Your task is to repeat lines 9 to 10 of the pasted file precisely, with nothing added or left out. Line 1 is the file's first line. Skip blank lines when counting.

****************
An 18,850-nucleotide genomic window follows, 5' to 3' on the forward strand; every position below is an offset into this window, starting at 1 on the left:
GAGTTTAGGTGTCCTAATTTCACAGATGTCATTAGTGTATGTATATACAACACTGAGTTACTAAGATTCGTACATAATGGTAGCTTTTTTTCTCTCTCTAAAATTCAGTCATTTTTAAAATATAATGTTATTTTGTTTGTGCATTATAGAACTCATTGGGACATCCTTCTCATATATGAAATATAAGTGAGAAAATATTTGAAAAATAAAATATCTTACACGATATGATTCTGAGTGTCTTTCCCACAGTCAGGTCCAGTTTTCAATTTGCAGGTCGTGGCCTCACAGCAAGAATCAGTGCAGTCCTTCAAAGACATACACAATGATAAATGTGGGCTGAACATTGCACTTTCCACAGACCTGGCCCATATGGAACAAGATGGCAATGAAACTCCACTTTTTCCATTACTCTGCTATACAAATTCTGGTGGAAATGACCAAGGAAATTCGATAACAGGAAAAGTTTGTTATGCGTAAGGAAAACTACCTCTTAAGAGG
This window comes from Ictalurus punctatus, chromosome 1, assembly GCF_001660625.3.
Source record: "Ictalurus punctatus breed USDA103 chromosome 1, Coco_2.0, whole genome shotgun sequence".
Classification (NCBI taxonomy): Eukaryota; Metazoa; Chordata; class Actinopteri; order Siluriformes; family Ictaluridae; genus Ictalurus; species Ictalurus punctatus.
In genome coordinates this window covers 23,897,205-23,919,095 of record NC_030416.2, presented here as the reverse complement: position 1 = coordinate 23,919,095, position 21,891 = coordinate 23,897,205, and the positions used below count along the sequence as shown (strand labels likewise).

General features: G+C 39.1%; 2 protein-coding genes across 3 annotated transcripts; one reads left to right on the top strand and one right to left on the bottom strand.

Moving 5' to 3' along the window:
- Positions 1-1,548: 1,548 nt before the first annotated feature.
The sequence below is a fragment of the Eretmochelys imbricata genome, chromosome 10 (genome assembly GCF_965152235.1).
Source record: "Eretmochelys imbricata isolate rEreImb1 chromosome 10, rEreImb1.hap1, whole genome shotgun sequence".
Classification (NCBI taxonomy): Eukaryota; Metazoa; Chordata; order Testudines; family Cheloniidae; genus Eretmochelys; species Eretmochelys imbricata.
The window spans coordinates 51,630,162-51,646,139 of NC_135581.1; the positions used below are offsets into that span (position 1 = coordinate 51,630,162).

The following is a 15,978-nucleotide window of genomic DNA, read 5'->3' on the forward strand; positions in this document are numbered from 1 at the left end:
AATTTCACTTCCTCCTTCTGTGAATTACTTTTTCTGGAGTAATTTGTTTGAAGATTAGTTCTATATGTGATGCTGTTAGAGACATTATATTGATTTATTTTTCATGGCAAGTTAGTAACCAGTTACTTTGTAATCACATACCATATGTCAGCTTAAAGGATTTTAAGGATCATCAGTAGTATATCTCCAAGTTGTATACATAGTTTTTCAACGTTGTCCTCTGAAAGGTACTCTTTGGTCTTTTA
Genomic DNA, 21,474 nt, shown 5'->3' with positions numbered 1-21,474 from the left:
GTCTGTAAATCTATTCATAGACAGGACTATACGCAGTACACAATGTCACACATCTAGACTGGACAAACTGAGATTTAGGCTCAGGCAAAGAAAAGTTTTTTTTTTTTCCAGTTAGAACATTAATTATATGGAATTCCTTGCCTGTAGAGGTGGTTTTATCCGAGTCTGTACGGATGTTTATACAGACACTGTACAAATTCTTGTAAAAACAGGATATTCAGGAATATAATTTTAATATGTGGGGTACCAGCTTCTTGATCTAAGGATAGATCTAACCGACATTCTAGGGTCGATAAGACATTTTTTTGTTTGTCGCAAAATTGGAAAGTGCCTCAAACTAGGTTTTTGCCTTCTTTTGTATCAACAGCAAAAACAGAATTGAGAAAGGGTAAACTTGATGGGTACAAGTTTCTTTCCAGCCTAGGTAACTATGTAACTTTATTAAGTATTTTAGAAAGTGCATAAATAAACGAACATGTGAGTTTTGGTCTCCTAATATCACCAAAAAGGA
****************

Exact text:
- Positions 1-1,548: 1,548 nt before the first annotated feature.
The sequence below is a fragment of the Eretmochelys imbricata genome, chromosome 10 (genome assembly GCF_965152235.1).